Inside the box was a bag of old checkers. Again, not too weathered or battered. Just worn, as if played with a lot. I also found a yellowed bottle and cork, a bullet that look like it struck a target, and an old photograph of a pretty young woman. The age of the photograph is difficult to guess, but based upon the lady's outfit, I'm guessing mid to late nineteenth century.

I placed the checkers on the board, and tried to imagine who had played this game before. As my mind wandered, I must have drifted off for I could have sworn one of the black checkers moved, and jumped off the side of the box. When I looked down, the checkers were scattered all about...did it really happen? I set up the checkers again...and watched. Imagining. Wondering. Was this more than a game to someone? Was this a pact being made? A transaction? Just then one of the black checkers literally flew up in the air before landing violently on the floor below. What kind of evil toy had I brought into my house?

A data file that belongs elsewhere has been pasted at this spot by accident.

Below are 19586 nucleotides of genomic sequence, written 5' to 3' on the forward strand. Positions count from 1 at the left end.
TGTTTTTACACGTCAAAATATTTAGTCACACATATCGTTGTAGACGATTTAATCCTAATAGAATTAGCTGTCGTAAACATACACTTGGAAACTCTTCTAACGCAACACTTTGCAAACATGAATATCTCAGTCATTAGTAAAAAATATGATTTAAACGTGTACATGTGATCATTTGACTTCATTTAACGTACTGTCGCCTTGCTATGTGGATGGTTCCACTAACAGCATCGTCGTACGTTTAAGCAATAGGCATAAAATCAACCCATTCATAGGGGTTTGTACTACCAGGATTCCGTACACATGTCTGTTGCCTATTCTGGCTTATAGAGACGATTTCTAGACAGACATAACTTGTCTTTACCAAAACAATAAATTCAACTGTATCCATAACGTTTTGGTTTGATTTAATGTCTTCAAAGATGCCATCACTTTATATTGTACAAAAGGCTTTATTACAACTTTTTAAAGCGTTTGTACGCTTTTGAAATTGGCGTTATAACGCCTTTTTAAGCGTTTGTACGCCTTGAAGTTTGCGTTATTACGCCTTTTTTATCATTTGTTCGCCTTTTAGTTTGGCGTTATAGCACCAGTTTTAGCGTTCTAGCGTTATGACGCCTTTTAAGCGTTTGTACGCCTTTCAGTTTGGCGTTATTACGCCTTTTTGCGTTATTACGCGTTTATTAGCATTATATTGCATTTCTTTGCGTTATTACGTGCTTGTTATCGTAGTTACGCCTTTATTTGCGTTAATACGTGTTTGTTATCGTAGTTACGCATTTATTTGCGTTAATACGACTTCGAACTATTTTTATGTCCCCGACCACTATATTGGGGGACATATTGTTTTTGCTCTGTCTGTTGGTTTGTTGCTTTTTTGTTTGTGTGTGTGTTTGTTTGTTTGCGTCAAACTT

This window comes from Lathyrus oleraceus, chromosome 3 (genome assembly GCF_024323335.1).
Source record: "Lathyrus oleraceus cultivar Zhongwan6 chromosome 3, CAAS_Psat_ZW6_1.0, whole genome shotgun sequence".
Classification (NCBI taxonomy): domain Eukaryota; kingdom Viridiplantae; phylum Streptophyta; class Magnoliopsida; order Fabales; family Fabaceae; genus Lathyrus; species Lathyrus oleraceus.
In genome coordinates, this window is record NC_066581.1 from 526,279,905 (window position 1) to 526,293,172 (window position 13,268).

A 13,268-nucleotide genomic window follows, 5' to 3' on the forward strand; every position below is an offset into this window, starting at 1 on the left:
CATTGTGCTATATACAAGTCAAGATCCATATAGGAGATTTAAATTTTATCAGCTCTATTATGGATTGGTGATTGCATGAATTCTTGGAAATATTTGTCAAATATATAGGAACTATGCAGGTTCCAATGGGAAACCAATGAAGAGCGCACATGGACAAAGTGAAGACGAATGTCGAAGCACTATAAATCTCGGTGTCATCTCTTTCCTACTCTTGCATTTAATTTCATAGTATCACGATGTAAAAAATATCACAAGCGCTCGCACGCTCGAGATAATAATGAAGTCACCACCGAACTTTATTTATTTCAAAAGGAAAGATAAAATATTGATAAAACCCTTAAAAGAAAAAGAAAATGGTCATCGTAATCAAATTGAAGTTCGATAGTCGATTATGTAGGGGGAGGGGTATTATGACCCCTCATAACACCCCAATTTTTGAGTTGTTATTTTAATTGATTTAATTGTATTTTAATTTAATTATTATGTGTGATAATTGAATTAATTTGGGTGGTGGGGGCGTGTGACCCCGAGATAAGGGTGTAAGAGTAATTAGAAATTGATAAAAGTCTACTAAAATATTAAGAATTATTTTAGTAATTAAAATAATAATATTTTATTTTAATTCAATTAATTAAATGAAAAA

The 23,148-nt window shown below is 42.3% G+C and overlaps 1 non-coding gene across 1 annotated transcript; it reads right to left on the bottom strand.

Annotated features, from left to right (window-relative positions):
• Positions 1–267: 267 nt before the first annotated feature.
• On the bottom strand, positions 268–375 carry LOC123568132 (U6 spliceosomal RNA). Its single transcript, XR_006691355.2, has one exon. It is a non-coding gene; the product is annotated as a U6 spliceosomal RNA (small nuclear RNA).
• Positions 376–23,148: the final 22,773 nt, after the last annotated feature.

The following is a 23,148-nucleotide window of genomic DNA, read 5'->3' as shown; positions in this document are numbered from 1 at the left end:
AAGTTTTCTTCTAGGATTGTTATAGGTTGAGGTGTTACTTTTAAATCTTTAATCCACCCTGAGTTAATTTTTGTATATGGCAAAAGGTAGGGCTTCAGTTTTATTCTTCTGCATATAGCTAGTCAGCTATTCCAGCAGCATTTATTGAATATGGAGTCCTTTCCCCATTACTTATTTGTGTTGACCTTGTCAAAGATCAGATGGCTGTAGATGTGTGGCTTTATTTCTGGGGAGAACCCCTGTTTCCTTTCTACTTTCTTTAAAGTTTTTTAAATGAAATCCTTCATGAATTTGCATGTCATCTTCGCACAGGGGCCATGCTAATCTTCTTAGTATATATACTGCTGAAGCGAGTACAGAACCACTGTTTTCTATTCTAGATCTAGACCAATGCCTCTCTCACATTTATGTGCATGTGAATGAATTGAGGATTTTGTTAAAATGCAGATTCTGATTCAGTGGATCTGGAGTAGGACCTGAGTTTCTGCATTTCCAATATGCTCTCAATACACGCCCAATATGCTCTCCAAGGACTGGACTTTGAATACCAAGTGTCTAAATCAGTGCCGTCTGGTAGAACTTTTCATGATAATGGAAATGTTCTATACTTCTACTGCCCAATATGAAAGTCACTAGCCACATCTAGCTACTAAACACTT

I cursed myself but continued, and laid out the checkers once more...now I stopped thinking entirely, and simply stared in fear. Like looking for Bloody Mary in a mirror, I waited for something more to happen. Waited. Waited. And then like a bolt of lightening, a black checker shot across to the other side of the board as if being moved by an invisible hand. I threw the checkers to the floor. Enough. Enough. Enough.

The cursed board set in front of me. I had enough, but I wanted to know more. What was it about this simple prop that made hunger to know more about its history? What was the bullet? Who was in the picture? I picked the bullet up and put it inside the old bottle. It seemed like it belonged in there some how. I placed them both on the board, where the black checkers were. Was the bullet fired by the player with the black checkers? Or by the one who played with red? Red? Red like blood? RED LIKE BLOOD? Just then the bullet jiggled a bit in the bottle and the hair on my arms stood straight. I froze. The room around me was tomb silent and I swore that if I made it through this moment I would never own anything old again...and then the bullet jumped in the bottle almost pushing the cork out. No! no! no